Joe Bonamassa plays a different shade of blues

The Grammy-nominated guitar superstar returns to Israel as the heir to the three ‘Kings’ who taught him well – BB, Freddie and Albert.

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September 12, 2015 21:12
2 minute read.
Joe Bonamassa

American blues guitarist Joe Bonamassa. (photo credit: Courtesy)

 
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For someone who plays the blues, Joe Bonamassa is doing his fair share of smiling these days.

Maybe it’s the Grammy nominations for his expansive albums that push the boundaries between blues and rock, the incendiary live shows that shatter those boundaries or just his good-natured demeanor – but the 38-year-old guitarist’s star continues to rise as he enters his 26th year as a professional musician.

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Yes, he started making the guitar talk when he was 12, and an enthralled BB King asked Bonamassa to open up one of his shows. Ever since, through a combination of a prolific recording schedule that’s seen the release of 15 albums over the past 13 years and a tenacious touring pace of around 200 shows a year, Bonamassa is like a one-man blues heritage association in sunglasses and suit, intent on keeping the tradition alive for future generations.

Fresh off a short, highly lauded US tour called the “Three Kings” – a tribute to BB, Freddie and Albert King – Bonamassa was taking an uncharacteristic short break before heading off to Europe for dates that include a long-awaited return to Israel at the Mann Auditorium on September 26.

“The first time we played in Israel was in 2009 at the Reading 3 club, and we couldn’t believe how many people turned up. That was quite a shock to me,” said Bonamassa in phone interview with The Jerusalem Post last week.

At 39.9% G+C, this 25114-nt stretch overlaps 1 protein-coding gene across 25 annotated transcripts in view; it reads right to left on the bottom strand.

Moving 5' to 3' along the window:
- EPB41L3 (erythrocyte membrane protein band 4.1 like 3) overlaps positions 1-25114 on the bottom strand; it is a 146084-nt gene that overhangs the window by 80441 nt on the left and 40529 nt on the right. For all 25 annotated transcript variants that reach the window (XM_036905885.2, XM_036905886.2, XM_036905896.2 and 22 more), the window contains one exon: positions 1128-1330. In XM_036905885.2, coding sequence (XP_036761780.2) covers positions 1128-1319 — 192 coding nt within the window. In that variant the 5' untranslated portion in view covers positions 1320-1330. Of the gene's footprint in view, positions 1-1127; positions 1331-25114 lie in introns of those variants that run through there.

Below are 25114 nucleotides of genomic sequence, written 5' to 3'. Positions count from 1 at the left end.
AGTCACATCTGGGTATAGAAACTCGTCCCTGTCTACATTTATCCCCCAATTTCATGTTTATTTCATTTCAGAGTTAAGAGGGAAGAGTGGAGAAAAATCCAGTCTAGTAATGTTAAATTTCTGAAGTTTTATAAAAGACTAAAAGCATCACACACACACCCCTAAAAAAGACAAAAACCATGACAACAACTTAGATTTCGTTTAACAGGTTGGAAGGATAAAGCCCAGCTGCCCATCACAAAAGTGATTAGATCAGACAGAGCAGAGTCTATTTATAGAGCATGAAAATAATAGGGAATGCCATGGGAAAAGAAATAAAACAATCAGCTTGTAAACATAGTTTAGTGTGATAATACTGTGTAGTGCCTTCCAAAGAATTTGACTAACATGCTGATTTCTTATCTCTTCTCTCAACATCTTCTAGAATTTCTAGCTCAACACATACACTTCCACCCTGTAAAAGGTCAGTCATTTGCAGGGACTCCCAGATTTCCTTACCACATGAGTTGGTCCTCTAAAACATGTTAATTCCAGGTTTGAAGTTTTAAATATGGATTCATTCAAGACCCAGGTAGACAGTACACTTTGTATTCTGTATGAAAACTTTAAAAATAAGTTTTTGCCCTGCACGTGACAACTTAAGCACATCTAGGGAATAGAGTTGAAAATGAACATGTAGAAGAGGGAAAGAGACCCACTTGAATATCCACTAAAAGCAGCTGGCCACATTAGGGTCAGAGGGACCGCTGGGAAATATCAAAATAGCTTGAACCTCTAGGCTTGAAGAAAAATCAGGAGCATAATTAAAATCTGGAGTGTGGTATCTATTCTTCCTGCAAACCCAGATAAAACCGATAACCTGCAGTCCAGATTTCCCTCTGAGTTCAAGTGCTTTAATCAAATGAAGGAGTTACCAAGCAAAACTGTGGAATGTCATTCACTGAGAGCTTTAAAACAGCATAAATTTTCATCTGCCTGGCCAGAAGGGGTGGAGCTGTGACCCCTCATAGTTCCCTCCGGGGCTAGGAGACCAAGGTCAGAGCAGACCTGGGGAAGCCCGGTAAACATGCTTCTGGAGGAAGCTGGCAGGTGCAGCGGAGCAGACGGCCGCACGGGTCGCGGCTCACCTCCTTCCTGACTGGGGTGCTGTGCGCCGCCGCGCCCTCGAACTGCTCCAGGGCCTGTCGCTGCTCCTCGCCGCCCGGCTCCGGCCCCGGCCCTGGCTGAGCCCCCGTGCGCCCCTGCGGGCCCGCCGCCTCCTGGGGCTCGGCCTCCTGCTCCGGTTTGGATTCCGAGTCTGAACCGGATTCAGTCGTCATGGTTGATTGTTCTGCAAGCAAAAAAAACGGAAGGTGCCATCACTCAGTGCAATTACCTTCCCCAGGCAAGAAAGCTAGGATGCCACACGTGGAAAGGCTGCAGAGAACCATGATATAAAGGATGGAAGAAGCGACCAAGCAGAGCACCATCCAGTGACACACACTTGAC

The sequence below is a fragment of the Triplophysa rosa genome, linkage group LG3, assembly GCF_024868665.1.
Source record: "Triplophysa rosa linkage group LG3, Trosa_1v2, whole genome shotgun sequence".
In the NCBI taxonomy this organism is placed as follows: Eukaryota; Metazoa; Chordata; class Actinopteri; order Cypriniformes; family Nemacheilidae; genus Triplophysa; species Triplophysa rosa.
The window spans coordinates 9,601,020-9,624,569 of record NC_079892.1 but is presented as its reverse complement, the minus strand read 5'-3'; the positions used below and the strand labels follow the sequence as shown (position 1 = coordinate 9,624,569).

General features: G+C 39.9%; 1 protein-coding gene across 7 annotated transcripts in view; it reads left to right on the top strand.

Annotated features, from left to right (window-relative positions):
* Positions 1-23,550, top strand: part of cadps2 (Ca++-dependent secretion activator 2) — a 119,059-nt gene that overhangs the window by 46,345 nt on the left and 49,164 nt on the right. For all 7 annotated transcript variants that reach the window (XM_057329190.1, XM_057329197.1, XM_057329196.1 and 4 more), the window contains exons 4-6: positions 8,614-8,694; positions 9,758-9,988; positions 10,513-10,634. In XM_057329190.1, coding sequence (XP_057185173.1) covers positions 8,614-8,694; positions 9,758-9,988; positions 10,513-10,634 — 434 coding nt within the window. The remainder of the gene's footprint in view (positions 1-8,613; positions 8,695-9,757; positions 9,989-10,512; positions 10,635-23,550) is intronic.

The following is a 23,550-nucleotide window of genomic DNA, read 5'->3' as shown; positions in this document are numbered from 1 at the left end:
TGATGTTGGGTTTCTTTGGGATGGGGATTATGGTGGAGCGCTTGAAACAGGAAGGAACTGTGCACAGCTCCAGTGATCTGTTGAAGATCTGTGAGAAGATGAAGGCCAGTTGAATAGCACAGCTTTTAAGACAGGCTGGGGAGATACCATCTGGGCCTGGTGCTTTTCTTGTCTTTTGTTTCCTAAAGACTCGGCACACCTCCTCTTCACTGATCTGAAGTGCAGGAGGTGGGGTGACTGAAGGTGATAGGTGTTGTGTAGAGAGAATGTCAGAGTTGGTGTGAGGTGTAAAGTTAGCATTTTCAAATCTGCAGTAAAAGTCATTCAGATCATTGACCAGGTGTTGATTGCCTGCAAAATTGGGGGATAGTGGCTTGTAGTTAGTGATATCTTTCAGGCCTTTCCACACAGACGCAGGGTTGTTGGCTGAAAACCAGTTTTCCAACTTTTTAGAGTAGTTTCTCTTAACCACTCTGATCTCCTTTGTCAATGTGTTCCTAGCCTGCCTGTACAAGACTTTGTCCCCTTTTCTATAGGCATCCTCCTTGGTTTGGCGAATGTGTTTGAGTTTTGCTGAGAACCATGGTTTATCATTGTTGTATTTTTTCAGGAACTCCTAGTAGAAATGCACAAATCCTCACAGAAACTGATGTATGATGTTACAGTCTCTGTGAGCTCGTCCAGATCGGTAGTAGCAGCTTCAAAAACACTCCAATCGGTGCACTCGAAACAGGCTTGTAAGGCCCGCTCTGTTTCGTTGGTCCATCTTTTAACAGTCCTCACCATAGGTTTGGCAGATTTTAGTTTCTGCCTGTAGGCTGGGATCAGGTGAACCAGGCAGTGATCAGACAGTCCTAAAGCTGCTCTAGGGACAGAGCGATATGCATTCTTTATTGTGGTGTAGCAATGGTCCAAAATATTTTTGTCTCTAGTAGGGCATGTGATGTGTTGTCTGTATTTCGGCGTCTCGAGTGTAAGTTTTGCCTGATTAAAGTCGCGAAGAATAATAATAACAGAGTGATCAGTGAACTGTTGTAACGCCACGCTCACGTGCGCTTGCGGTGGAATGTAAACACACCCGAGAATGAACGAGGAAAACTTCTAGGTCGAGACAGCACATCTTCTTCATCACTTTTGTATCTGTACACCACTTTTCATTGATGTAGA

He graduated to the Tel Aviv Opera House for a sold-out show the following year, but hasn’t been back since. However, a boycott of Israel was the farthest thing from Bonamassa’s mind.

“I always tell my friends it’s one of the most fun places to come to. Normally for an American touring act, Tel Aviv is not a regular stop, but we always have the best time and the people treat us so wonderfully,” said Bonamassa.

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Before his show in 2010, he revealed his inner modesty when asked by The Jerusalem Post about his growing following in Israel.

“When you think about it,” he said, “I’m just a kid from upstate New York, and how does the music I make in my bedroom make it to Jerusalem, Haifa and Tel Aviv? It’s pretty astounding.”

However, it’s not that surprising, considering the quality of that music, which combines rock-star swagger and homage to the blues tradition that skirts the border between reverence and innovation. Bonamassa’s most recent album, last year’s Different Shades of Blue, features all-original material and finds him collaborating on songs with Nashville songwriting pros.

“I was very proud of that album because it was all original material, and demonstrated that there are still new ways to create the blues,” said Bonamassa.

The audience at Mann Auditorium will be witness to that later this month for a show that Bonamassa said will build on his previous performances here.

The big change? A horn section.

“The band is just great, and we have some great things planned. I think we’re going to start off the show kind of spare and then work our way up to the full band with the horns,” said Bonamassa.

From there, hold on to your hats because all bets are off.

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